Reconstruction and Revolution both assert that the problems resulting from capitalism are structural problems--they are problems with the system itself. Reconstruction and revolution both advocate systemic change, as opposed to mere tinkering. Their vision of the good society, the end of their labors (if there ever is such a end), entails a fundamentally different system.
Now, although Reconstruction and Revolution both agree to a fair extent in their critique, they differ in their strategy. Reconstruction asserts that the new system can be built within the old, that we can build the framework of the future system today through social experimentation and innovation and gradually scale it up to replace the old system. Gar Alperovitz has notably written on such "evolutionary reconstruction." It is also similar to the approaches advocated a century ago by the likes of Felix Adler and John Dewey. Reconstruction believes in remodeling old institutions in light of new values and creating new institutions that better reflect such changed values.
Revolution, however, asserts that the old system must be scrapped in full before the new system can be built. Revolution insists that we must destroy first and build second. It acknowledges that we might know what we want to build, but the first task is to get the system to collapse from its own contradictions---or provoke its collapse even sooner. Revolution believes that existing institutions cannot be transformed through new values and new, more democratic designs--they must be replaced.
Reform, unlike Reconstruction and Revolution, does not seek systemic change. Because of this, Reform often suffers from inherent limitations in argument. Reform sells its measures for greater equity on the grounds of "increased productivity" or "economic growth." Reform feels more comfortable speaking in terms of efficiency or even utility than in terms of justice or rights. Reform will push forward until it hits the wall of profit, and then it will stop. It will push no further. Reform is content with regulation to keep the "excesses" of capitalism in check, but it does not seek redesign.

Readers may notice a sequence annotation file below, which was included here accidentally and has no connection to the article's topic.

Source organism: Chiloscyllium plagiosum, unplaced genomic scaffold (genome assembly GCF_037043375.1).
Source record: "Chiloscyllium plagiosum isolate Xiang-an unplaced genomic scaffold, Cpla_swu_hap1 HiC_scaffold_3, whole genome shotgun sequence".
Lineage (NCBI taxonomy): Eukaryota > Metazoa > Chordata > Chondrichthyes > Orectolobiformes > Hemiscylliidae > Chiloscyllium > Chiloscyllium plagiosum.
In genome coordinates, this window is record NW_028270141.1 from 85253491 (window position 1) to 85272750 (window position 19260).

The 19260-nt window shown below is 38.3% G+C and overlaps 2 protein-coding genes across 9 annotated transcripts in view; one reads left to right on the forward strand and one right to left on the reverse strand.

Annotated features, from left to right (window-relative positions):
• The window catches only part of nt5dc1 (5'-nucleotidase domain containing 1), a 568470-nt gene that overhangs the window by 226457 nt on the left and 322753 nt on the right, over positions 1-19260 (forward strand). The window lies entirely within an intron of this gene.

I recently recalled a passage from Felix Adler's The Reconstruction of the Spiritual Ideal (1923) on such limits of liberal reformist opportunism:
Sentiment, self-interest, can be appealed to, and the factors that make for unfairness can be made to yield to a certain extent. Wages can be raised so long as their increase is consistent with the accumulation of profit. When, however, the cessation of profit itself is threatened, there is an end of concession. The motive, the principle that operates in the competitive system then stands forth as an insurmountable obstacle. Better housing can be supplied here and there by benevolent employers--a complete change in the housing system is resisted tooth and nail. Certain forms of the piratical instinct in business are prohibited; big business declares with self-complacency, we have seen a new light; but the same ruthless instinct, like a flood which is dyked at one point, breaks out in new quarters, under new modes or disguises. There is no help for it. Man is actuated by motives, and unless the motives can be changed, there will be no steadfast, no large, lasting improvement, even in material conditions. …. There will be a little lightening of their heavy burden, the scanty requirements of what is called a “decent” way of living may be provided, so far as is compatible with the continued living in palaces of the rich; but social reconstruction in any thorouhgoing sense will not take place (pp. 128-9).
Reform, thus, suffers from its inherent shortness of vision and ambition.